Under the Heads of Terms, which remains subject to regulatory approval, Harbour will divest its entire interests with the other partners looking to align their shares in all their Falkland Islands licenses to Rockhopper 35%, and Navitas 65%.
The two companies plan to jointly develop a technical and financing plan to enable Sea Lion to go forward and deliver first oil quicker and at lower cost, with Navitas operating the project on completion.
Rockhopper’s share of Sea Lion costs from transaction completion up to the final investment decision (FID) will be funded via a loan from Navitas, with the latter then providing a further loan to Rockhopper to fund two-thirds of its share of development costs (not met by third-party debt financing).
Should FID not take place within five years of the proposed transaction, Rockhopper has the option to repay the pre-FID loan and thereby remove Navitas from the licenses.
According to Rockhopper, the proposals would lead to greater alignment and simplified commercial arrangements, with the company holding a higher share of the Sea Lion project than prior to the previous Premier Oil-Navitas farm-in, announced in January 2020.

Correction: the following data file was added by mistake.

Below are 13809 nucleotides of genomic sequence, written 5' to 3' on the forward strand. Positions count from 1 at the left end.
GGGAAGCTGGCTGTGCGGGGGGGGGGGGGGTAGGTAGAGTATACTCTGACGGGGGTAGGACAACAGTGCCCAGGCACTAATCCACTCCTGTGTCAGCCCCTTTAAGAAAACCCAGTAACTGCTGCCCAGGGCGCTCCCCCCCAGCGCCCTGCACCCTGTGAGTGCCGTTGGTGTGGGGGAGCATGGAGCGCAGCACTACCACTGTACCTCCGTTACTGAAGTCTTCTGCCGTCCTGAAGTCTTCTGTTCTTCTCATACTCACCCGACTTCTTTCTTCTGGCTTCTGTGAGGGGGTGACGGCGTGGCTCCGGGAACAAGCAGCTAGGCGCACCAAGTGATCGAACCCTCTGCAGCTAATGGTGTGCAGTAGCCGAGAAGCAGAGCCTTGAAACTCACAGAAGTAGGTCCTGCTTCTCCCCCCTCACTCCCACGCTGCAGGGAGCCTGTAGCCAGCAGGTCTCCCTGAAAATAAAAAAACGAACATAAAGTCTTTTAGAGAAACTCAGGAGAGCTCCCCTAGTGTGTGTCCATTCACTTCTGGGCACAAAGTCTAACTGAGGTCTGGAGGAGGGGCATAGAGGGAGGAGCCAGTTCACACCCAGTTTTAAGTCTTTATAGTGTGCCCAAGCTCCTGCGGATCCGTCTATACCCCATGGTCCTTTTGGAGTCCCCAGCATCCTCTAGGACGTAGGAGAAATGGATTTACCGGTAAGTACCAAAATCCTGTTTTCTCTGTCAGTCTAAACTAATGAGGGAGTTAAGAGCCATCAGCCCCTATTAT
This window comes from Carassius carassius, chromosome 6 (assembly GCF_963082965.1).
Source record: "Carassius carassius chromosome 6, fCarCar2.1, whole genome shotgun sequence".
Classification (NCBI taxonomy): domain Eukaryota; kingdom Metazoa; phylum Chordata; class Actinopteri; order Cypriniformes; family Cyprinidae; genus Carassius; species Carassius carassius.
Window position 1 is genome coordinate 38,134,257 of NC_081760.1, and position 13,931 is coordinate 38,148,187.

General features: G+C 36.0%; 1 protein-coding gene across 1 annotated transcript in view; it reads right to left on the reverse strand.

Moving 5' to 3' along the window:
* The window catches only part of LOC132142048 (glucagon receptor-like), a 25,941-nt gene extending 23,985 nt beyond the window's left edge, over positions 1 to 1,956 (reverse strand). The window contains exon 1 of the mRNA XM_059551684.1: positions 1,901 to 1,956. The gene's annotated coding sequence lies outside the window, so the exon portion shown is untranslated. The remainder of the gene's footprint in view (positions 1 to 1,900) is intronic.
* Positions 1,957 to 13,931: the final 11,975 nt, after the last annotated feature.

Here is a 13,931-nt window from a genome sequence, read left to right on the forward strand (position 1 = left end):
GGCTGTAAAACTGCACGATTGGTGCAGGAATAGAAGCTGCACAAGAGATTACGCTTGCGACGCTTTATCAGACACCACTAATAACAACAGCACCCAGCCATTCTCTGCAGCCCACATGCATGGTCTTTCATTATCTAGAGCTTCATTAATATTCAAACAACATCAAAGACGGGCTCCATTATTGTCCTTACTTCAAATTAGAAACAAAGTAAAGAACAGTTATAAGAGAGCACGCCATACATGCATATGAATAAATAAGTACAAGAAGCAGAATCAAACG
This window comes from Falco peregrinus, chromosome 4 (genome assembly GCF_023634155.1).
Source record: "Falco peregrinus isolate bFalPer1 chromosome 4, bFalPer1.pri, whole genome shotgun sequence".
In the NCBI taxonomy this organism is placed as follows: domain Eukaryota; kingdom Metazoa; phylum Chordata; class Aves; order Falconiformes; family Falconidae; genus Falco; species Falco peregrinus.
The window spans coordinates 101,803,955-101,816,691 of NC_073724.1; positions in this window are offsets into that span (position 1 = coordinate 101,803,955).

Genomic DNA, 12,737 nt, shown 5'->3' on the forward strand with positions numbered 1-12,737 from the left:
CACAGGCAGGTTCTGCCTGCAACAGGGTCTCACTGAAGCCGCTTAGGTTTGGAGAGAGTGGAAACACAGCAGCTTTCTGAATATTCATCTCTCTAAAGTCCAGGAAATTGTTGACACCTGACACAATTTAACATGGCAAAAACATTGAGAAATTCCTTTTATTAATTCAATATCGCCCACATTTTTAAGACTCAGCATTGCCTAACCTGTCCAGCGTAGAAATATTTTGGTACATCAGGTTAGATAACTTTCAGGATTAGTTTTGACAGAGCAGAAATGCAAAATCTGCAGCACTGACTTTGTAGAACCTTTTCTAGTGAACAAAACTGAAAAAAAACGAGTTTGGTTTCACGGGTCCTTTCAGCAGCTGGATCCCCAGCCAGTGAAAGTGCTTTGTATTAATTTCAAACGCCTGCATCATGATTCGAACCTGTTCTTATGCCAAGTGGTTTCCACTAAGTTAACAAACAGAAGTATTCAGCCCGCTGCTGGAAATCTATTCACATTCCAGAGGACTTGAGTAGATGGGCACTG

The alternative plan for the development will draw on the design/ engineering performed for the project in recent years.
Depending on funding requirements, an additional project partner could be brought onboard, although Rockhopper does not intend to reduce its working interest.
CEO Samuel Moody said: “The new Rockhopper-Navitas joint venture will be fully aligned and committed to bringing Sea Lion to production.
“We at Rockhopper have huge historic and detailed technical knowledge of the asset and experience of operating in the Islands, while Navitas brings significant proven capital raising expertise and ability as well as development experience.”